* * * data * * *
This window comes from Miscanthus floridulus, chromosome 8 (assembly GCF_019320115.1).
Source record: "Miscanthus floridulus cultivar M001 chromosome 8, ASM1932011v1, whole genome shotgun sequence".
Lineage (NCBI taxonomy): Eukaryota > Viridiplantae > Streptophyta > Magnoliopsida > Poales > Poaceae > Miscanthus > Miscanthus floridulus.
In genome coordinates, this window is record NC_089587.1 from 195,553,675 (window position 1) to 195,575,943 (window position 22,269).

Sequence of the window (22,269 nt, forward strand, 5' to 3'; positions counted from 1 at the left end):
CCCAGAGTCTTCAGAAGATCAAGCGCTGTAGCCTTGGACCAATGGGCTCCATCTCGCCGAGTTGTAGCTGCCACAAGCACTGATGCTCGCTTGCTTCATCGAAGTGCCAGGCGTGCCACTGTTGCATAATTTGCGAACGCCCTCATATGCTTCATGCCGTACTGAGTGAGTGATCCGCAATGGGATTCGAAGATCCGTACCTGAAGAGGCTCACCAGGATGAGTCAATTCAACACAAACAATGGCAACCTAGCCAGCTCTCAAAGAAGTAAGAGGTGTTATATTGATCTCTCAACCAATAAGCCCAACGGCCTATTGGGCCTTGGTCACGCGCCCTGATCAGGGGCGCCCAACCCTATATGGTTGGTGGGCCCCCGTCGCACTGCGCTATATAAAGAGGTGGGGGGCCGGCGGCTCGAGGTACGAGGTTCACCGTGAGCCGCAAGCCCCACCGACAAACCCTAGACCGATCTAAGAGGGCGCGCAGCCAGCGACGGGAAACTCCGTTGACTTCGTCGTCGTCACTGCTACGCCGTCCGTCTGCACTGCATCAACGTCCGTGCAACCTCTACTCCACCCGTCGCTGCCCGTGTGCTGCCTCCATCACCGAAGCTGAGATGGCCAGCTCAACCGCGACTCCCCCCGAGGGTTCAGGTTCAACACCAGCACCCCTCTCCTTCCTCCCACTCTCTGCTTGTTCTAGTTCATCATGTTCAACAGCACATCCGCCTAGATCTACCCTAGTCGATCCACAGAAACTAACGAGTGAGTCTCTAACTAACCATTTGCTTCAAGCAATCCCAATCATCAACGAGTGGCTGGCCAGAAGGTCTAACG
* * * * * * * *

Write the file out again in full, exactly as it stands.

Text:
This window comes from Miscanthus floridulus, chromosome 8 (assembly GCF_019320115.1).
Source record: "Miscanthus floridulus cultivar M001 chromosome 8, ASM1932011v1, whole genome shotgun sequence".
Lineage (NCBI taxonomy): Eukaryota > Viridiplantae > Streptophyta > Magnoliopsida > Poales > Poaceae > Miscanthus > Miscanthus floridulus.
In genome coordinates, this window is record NC_089587.1 from 195,553,675 (window position 1) to 195,575,943 (window position 22,269).

Sequence of the window (22,269 nt, forward strand, 5' to 3'; positions counted from 1 at the left end):
CCCAGAGTCTTCAGAAGATCAAGCGCTGTAGCCTTGGACCAATGGGCTCCATCTCGCCGAGTTGTAGCTGCCACAAGCACTGATGCTCGCTTGCTTCATCGAAGTGCCAGGCGTGCCACTGTTGCATAATTTGCGAACGCCCTCATATGCTTCATGCCGTACTGAGTGAGTGATCCGCAATGGGATTCGAAGATCCGTACCTGAAGAGGCTCACCAGGATGAGTCAATTCAACACAAACAATGGCAACCTAGCCAGCTCTCAAAGAAGTAAGAGGTGTTATATTGATCTCTCAACCAATAAGCCCAACGGCCTATTGGGCCTTGGTCACGCGCCCTGATCAGGGGCGCCCAACCCTATATGGTTGGTGGGCCCCCGTCGCACTGCGCTATATAAAGAGGTGGGGGGCCGGCGGCTCGAGGTACGAGGTTCACCGTGAGCCGCAAGCCCCACCGACAAACCCTAGACCGATCTAAGAGGGCGCGCAGCCAGCGACGGGAAACTCCGTTGACTTCGTCGTCGTCACTGCTACGCCGTCCGTCTGCACTGCATCAACGTCCGTGCAACCTCTACTCCACCCGTCGCTGCCCGTGTGCTGCCTCCATCACCGAAGCTGAGATGGCCAGCTCAACCGCGACTCCCCCCGAGGGTTCAGGTTCAACACCAGCACCCCTCTCCTTCCTCCCACTCTCTGCTTGTTCTAGTTCATCATGTTCAACAGCACATCCGCCTAGATCTACCCTAGTCGATCCACAGAAACTAACGAGTGAGTCTCTAACTAACCATTTGCTTCAAGCAATCCCAATCATCAACGAGTGGCTGGCCAGAAGGTCTAACG